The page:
Wikileaks has become a symbol for the radical, some say dangerous, new future of information distribution. But the story of its biggest leaker appears to have started in a very old-fashioned way. Bradley Manning, the 25-year-old former Army intelligence analyst accused of leaking huge caches of documents to Wikileaks, said in a hearing today that he initially tried to leak to journalists at the New York Times and Washington Post, and only turned to Julian Assange's shop after they didn't take him seriously.
Manning gave a lengthy statement today in a courtroom at Ft. Meade, Maryland during which he claimed multiple attempts to leak to traditional news outlets had failed before he turned to Wikileaks. He "talked in vague terms to a [Washignton Post]" reporter, Times' reporter Charlie Savage tweeted from the hearing. He even tried to leak the infamous "Collateral Murder" attack helicopter video to Politico but wasn't able to make it to the office because of the weather, apparently.
Manning also left a voicemail with the New York Times and received no response:
Manning's attempt to contact the Times may have failed because he left a message with the public editor, who would have been Clark Hoyt based on the timeline, instead of the newsroom, according to Savage. "Not clear any NYT [reporter] heard that message or how vague," Savage tweeted.
The allegation that the Washington Post had ignored Manning's material isn't new. In a 2010 chat log with the hacker Adrian Lamo, Manning complained that Post reporter David Finkel had "acquired a copy" of the Apache video but had "sat on the video." Finkel denied the claim.
Manning's statement came as he pleaded guilty to 10 of the 22 charges against him in his case, each of which carries a maximum 2-year prison sentence. He admitted that he leaked a number of documents to Wikileaks, including the massive cache of State Department cables and the Collateral Murder video that first put Wikileaks on the map.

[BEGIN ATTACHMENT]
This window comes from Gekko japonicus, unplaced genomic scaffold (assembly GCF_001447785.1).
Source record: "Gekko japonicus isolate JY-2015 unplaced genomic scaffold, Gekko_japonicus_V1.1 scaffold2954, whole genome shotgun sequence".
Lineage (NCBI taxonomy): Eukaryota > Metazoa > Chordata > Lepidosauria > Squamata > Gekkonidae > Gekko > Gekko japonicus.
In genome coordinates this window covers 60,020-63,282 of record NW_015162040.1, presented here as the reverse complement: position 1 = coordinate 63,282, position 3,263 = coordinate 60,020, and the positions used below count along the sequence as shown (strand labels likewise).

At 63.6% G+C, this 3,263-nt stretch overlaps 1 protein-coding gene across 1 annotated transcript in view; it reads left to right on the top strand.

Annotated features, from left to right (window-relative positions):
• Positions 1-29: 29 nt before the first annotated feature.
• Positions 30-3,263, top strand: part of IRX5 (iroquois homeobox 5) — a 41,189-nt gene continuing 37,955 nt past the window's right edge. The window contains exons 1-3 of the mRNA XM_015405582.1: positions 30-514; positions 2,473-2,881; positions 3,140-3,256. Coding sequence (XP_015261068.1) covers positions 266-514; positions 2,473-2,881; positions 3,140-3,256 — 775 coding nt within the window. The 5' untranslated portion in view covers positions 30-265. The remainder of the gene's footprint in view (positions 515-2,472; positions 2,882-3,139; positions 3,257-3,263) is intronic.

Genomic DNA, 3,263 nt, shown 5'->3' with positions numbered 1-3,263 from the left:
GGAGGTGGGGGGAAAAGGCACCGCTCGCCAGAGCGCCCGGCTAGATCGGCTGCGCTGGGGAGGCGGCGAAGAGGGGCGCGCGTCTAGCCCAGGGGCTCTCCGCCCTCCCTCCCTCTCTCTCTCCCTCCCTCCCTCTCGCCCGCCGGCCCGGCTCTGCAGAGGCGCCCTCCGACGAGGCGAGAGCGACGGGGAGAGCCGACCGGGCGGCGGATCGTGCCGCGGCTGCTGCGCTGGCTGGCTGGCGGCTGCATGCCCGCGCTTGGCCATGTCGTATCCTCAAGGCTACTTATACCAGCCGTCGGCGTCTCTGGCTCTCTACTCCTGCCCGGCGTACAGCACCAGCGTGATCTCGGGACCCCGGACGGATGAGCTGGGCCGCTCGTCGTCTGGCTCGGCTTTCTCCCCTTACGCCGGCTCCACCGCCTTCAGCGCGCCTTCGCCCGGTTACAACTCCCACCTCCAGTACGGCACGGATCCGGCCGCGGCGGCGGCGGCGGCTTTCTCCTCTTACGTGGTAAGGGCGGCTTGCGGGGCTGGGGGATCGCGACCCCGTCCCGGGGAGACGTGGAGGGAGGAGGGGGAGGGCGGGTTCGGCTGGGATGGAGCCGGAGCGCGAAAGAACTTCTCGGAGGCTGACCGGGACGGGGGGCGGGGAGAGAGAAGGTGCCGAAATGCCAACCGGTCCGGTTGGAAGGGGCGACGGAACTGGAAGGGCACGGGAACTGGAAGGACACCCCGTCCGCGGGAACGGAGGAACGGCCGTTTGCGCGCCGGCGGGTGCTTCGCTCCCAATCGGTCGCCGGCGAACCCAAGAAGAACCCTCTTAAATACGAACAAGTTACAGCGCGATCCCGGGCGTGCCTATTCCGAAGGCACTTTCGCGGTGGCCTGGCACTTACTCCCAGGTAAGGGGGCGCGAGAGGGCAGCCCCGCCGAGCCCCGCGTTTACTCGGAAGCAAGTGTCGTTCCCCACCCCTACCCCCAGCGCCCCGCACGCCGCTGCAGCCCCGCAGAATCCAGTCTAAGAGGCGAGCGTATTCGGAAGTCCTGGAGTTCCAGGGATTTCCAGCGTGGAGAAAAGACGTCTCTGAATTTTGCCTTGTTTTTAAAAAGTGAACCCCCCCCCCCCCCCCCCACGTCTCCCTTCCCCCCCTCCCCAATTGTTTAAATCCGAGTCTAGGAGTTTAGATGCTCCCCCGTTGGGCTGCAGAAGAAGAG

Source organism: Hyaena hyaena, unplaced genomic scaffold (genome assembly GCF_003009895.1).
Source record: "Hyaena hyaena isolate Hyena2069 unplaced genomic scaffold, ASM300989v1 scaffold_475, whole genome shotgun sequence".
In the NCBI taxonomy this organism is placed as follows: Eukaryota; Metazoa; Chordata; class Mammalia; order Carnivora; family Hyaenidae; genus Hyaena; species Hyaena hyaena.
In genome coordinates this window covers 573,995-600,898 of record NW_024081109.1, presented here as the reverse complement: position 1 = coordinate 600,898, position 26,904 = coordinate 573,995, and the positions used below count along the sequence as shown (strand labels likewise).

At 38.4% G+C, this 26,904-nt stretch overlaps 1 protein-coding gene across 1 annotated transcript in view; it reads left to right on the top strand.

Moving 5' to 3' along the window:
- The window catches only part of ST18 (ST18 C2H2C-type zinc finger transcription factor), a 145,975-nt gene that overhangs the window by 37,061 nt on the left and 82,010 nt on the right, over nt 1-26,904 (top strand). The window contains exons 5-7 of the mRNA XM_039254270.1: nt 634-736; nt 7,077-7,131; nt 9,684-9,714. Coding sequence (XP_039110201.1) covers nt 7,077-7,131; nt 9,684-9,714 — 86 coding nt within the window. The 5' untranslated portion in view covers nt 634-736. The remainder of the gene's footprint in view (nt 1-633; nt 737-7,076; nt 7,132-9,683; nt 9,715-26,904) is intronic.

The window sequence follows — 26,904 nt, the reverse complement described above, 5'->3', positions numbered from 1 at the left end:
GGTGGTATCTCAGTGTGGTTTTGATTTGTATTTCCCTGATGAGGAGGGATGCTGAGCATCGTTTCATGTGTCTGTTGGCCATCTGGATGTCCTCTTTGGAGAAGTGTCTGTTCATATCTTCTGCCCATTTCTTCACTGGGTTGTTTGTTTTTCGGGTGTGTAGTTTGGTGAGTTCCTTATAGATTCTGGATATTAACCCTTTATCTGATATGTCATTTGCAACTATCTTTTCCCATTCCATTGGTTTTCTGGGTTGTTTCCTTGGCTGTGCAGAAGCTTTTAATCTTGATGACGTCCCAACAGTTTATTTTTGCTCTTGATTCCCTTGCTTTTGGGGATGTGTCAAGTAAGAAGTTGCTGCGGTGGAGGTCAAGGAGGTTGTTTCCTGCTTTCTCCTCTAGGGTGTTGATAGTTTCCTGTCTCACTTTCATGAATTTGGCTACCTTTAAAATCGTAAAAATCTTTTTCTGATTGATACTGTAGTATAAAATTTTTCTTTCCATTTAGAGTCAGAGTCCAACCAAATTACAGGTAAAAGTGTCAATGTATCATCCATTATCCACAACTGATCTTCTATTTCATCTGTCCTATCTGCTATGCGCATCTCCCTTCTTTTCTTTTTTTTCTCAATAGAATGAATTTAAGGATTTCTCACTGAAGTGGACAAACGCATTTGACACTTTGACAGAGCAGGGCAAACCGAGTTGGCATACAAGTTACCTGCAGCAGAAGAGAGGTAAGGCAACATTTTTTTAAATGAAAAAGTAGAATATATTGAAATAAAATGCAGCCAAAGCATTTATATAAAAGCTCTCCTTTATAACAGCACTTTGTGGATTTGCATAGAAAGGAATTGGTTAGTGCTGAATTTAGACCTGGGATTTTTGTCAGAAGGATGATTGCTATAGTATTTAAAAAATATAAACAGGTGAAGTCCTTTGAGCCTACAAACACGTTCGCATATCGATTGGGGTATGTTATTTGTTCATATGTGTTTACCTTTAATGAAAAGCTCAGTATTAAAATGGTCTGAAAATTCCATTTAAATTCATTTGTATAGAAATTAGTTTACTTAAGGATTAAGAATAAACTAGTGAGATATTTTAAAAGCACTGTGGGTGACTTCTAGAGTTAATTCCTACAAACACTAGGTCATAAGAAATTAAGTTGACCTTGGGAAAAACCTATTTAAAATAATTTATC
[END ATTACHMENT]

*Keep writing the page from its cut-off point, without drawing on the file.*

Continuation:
But Manning pleaded not guilty to 12 other, more-serious charges, including "aiding the enemy," which carries a possible life sentence. Basically, Manning is admitting that he's Wikileaks' source, but positioning himself as a contentious whistleblower, not an evil espionage mastermind hell-bent on helping Al Qaeda blow up the U.S. These charges will be decided at Manning's full court martial in June.
The revelation of his attempts to interest traditional news outlets in his story seems part of the defense's plan to put Manning in the company of great leakers like Daniel Ellsberg. In his statement, Manning said he believed that the "world would be a better place" if the cables were out. He didn't believe that the cables would harm the U.S. because they were a "catalogue of cliques and gossip."
"I thought these cables were the perfect example of a need for more open state diplomacy," he said.
Manning's attempts to leak the old-fashioned way also suggests that the real value of Wikileaks was not its state-of-the-art leaking technology but its accessibility to lowly Army Private who came out of nowhere with one of the biggest leaks in history. Manning wasn't a connected insider or a savvy politician, and this made it hard for him to get the attention of big time journalists.
It also raises the intriguing possibility of an alternate history where the traditional news organizations Manning contacted had their shit together enough to take advantage of this once-in-a-lifetime source. The Times clearly would have acted in a way that would have limited their risk and, by association, Manning's. There would likely have been no massive dump, and the Obama Administration's war on whistleblowers, which was kicked off by the shock of Wikileaks' scoops, may have taken on a much different tenor. The Times may have groomed Manning like any other source: Maybe he'd still be in Iraq, feeding them scoops.
Of course all that would have required them to return his message.
[Image via AP]